By Deborah H. Anderson
“Do you see where the break is?” … The surgeon asks. Pointing to the x-ray, I look at the diagonal line of a femur once shattered in two places, now fused into solid bone. “Yes”, I tell him, nodding my head.
“Now look at the other leg,” he continues, “See how the spike (or did he say spindle?) of that prosthetic comes down to below where the break is on the other leg?” I nod again. “It’s tricky because I have found a device with a shorter spindle, but if it’s too long I will have to drill into the bone”
I pick up the thread of the conversation. “I know that may shatter the bone, and then you have to wrap it in wire and glue it all together.”
“It’s risky,” he says, finishing his thought.
“Doctor, every advance I’ve had in life has been because I was willing to take a risk. Many risks. Big risks. It’s the only way I’ve been able to stay pieces-together and walking.”
He looks at me thoughtfully. “OK,” he says gently, almost effortlessly. “I’ll do it”
At the age of nine, my body took a 3,000-pound Oldsmobile doing 90 mph at a direct hit, shoving a rear-mounted engine into my back and up and over my legs, pinning them under the rear seat. When people stare at me walking with my floppy right foot, or if am using my cane or trekking poles, or if I am in a wheelchair being pushed through the airport, I think to myself, “You have no idea how much joy I feel with every step, or every transfer.” So do not feel sorry for me. I am a living, breathing, moving miracle. And I’m hoping that soon I’m going to get another one.
If I had any frustration with able-bodied people, it is that they are not grateful enough for what they can do with ease. Some of you do not have to watch your feet and where they are placed when you move them. You do not have to argue with a ferry dock worker about being placed near the car deck bathroom. Your shoes are both the same size, fitting comfortably. You can dash. You can pivot. You can walk on tip toes. You can take staying healthy for granted.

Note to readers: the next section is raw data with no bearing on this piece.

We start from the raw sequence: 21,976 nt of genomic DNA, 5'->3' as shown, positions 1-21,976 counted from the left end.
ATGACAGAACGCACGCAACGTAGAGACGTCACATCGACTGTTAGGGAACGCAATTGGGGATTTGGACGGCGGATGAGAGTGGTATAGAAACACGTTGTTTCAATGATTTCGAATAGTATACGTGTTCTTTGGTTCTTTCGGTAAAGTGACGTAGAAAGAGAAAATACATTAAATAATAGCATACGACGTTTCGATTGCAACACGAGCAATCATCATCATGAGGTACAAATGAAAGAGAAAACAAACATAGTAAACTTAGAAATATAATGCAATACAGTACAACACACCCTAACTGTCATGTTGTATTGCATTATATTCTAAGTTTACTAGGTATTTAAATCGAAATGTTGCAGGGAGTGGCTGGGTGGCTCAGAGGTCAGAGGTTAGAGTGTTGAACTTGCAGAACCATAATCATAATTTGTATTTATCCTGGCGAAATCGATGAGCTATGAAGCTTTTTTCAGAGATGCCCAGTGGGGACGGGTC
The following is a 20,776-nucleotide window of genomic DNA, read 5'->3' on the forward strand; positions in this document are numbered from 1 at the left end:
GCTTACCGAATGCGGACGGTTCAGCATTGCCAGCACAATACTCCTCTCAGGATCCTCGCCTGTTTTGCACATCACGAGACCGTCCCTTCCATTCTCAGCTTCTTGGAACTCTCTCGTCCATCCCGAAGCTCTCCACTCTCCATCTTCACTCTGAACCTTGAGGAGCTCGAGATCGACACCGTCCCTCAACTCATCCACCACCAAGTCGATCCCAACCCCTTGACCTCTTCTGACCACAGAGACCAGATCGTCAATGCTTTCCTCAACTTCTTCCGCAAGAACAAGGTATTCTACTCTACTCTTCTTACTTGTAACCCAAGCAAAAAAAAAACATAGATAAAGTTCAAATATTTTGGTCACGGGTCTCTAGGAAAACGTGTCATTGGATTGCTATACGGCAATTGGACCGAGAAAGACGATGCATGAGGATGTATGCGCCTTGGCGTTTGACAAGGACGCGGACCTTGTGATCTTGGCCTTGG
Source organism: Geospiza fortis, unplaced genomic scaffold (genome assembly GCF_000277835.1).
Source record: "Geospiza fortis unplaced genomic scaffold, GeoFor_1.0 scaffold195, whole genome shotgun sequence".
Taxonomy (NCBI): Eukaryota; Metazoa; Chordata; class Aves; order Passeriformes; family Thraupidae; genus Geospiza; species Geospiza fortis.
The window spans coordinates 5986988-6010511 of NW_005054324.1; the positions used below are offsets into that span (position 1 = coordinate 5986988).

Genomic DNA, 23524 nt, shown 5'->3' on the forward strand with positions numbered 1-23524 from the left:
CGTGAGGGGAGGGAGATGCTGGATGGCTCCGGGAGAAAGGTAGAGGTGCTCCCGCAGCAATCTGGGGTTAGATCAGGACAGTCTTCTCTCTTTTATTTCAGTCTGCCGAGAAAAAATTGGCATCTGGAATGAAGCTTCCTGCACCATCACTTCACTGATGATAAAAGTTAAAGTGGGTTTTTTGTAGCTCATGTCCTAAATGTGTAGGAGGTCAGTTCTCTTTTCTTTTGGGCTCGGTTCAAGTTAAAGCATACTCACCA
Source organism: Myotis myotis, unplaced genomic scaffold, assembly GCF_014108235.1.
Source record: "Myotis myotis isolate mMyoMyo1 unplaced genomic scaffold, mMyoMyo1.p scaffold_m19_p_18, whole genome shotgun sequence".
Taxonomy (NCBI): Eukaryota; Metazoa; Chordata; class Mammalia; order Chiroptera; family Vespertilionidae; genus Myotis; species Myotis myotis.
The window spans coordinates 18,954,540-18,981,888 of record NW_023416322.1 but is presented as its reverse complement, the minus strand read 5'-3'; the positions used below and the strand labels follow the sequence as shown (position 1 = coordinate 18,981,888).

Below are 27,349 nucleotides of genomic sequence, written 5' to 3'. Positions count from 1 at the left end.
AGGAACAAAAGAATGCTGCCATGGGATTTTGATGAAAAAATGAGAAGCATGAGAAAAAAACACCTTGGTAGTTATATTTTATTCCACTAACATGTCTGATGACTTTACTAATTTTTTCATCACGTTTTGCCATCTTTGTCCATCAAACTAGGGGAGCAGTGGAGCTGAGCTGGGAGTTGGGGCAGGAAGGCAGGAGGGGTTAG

Spur of the moment and spontaneous are options for you because you do not have to measure your steps or energy. You can stick to a plan A with no back-up plan needed.
On the other hand, maybe you miss the profound awareness of what a gift ease or speed is, or even the very daily experience of being alive, upright, and taking nourishment, as my friend Roy used to say.
I cherish that part of my consciousness.
I have no idea what the outcome of this next surgery will be. There are no guarantees. The idea that it might give me a little more mobility is worth living in suspense for, and planning accordingly.
If there is something you can do that others cannot, consider stewarding that capacity well. Use your ability for good. Be consciously grateful. Then stretch your understanding a little and remember capacity or ability does not make you better or more whole. They are responsibilities with which to create good.
I am not less whole because my legs are a continuous work in progress or cosmetically challenged. I am whole because I have a grateful heart. Today, I am grateful for a surgeon who is willing to take a risk with me. I’ll keep you posted about the outcome.